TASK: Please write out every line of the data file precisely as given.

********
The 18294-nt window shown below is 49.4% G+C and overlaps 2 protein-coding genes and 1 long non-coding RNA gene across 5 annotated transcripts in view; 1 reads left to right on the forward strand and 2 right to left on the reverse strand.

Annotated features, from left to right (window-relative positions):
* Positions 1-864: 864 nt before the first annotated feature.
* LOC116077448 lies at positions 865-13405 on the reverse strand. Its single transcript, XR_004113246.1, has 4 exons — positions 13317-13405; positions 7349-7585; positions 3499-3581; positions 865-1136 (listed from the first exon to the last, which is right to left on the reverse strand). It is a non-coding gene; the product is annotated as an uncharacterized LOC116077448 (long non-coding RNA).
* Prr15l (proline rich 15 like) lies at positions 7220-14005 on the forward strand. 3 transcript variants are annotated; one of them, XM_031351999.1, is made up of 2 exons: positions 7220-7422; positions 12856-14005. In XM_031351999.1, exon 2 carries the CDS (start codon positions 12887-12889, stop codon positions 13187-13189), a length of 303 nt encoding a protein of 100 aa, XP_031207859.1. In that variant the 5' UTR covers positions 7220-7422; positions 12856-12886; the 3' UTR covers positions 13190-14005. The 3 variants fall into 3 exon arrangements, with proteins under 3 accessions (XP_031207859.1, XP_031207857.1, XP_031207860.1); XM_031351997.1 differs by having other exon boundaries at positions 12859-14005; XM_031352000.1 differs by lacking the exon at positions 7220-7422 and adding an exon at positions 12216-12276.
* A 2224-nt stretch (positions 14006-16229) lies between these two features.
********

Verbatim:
The 18294-nt window shown below is 49.4% G+C and overlaps 2 protein-coding genes and 1 long non-coding RNA gene across 5 annotated transcripts in view; 1 reads left to right on the forward strand and 2 right to left on the reverse strand.

Annotated features, from left to right (window-relative positions):
* Positions 1-864: 864 nt before the first annotated feature.
* LOC116077448 lies at positions 865-13405 on the reverse strand. Its single transcript, XR_004113246.1, has 4 exons — positions 13317-13405; positions 7349-7585; positions 3499-3581; positions 865-1136 (listed from the first exon to the last, which is right to left on the reverse strand). It is a non-coding gene; the product is annotated as an uncharacterized LOC116077448 (long non-coding RNA).
* Prr15l (proline rich 15 like) lies at positions 7220-14005 on the forward strand. 3 transcript variants are annotated; one of them, XM_031351999.1, is made up of 2 exons: positions 7220-7422; positions 12856-14005. In XM_031351999.1, exon 2 carries the CDS (start codon positions 12887-12889, stop codon positions 13187-13189), a length of 303 nt encoding a protein of 100 aa, XP_031207859.1. In that variant the 5' UTR covers positions 7220-7422; positions 12856-12886; the 3' UTR covers positions 13190-14005. The 3 variants fall into 3 exon arrangements, with proteins under 3 accessions (XP_031207859.1, XP_031207857.1, XP_031207860.1); XM_031351997.1 differs by having other exon boundaries at positions 12859-14005; XM_031352000.1 differs by lacking the exon at positions 7220-7422 and adding an exon at positions 12216-12276.
* A 2224-nt stretch (positions 14006-16229) lies between these two features.